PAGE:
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 > Turbo goes out at 37,000 miles

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HHg in Austin

Austin, Texas

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Posted: 04/27/21 02:58pm Link  |  Quote  |  Print  |  Notify Moderator

Maybe someone can impart a little wisdom.....I have a Tiffin Phaeton (only 37,000 miles) with the 8.3 ISB, with 380 HP and 1250 foot pounds of torque. I maintain this thing as it should be, even have it stored in an enclosed facility. Driving down the road several weeks ago, the check engine light comes on, then the stop engine warning...I’m on a very small one lane road....before I can find a place to get out of the road, it goes into limp mode (derate the engine) and just a very short distance later.....shuts down. Coast onto the side of the road and that’s it.....tow to a very large Freightliner dealer where I get the bad news. I bought this baby brand new and maintain it like crazy. Any guesses as to what could have caused this??


HHg in Austin
2013 Tiffin Phaeton 40-QBH
2018 Chevrolet Tahoe Toad


bgum

South Louisiana

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Posted: 04/27/21 03:43pm Link  |  Quote  |  Print  |  Notify Moderator

Heat? Dirt? Some last some don't.

Seattle Steve

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Posted: 04/27/21 03:57pm Link  |  Quote  |  Print  |  Notify Moderator

Heat is the biggest killer. Even though your unit only has 37,000 miles, it is 8-9 years old. That's the magic point where things will mysteriously start failing. That's why you've (hopefully) been putting a couple thousand dollars a year into your repair savings account.

LouLawrence

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Posted: 04/27/21 04:22pm Link  |  Quote  |  Print  |  Notify Moderator

Bad turbo?

HHg in Austin

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Posted: 04/27/21 04:43pm Link  |  Quote  |  Print  |  Notify Moderator

LouLawrence wrote:

Bad turbo?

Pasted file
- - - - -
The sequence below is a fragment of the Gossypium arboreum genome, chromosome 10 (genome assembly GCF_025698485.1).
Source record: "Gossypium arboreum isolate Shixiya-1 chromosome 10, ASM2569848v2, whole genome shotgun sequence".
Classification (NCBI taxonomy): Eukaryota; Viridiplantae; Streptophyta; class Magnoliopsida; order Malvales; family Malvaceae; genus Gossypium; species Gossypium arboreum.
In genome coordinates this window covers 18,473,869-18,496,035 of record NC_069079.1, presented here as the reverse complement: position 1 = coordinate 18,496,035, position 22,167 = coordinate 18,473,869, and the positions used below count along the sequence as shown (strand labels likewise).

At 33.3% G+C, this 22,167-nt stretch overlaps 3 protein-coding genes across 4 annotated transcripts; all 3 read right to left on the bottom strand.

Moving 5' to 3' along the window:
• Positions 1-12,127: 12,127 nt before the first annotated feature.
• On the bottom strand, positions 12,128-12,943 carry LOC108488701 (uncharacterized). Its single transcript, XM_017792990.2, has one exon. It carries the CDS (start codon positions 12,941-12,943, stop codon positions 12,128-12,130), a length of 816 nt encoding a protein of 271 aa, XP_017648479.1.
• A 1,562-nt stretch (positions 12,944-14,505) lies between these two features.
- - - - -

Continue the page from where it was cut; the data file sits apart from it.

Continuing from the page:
Indeed....replaced the Turbo, turbo actuator, NoX sensor and did all the yearly maintenance, service, coolant flush and change, etc...|

mike brez

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Posted: 04/27/21 05:58pm Link  |  Quote  |  Print  |  Notify Moderator

Easy fix I did mine last year.
This place is awesome to get turbo.

[image]


1998 36 foot Country Coach Magna #5499 Single slide
Gillig chassis with a series 40
02 Ford F250 7.3 with a few mods
2015 Wrangler JKU

navegator

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Posted: 04/27/21 06:28pm Link  |  Quote  |  Print  |  Notify Moderator

One item that kills a turbo really fast is driving down the interstate at full speed and getting off to get fuel, coming in to the gas station and shutting down the engine.
This simple little action is detrimental to the life of the turbo, while the engine is running the oil is circulating to the turbo and lubricating the bearings and cooling, shutting the engine down shuts the flow of oil, this oil not only helps lubricate the bearings it also helps with cooling the unit.
When the flow of oil is interrupted the residual oil begins to cook and slowly starts to block the passages and also starts to destroy the bearings.
Depending on the turbo, it will spin at about 17,000 RPM at idle and anywhere up to 150,000 RPM's running down the road.
Try to avoid this by letting the engine idle 2 to 3 minutes or more before shutting down, this helps the turbo slow down to near idle speeds and helps cool the unit a bit, this prolongs the life of the turbo.
I do not know if they still manufacture them or not, it is an electric motor 12vdc and a pump coupled with a timer that runs for about 3 minutes at engine shut down and pumps oil to the turbo after the engine is shut down, totally separate from the engine, runs from the engine sump to the oil line for the turbo, the oil then drains to the engine pan this helps cool down the hot end of the turbo while it spools down and prolongs it's life.

navegator

HHg in Austin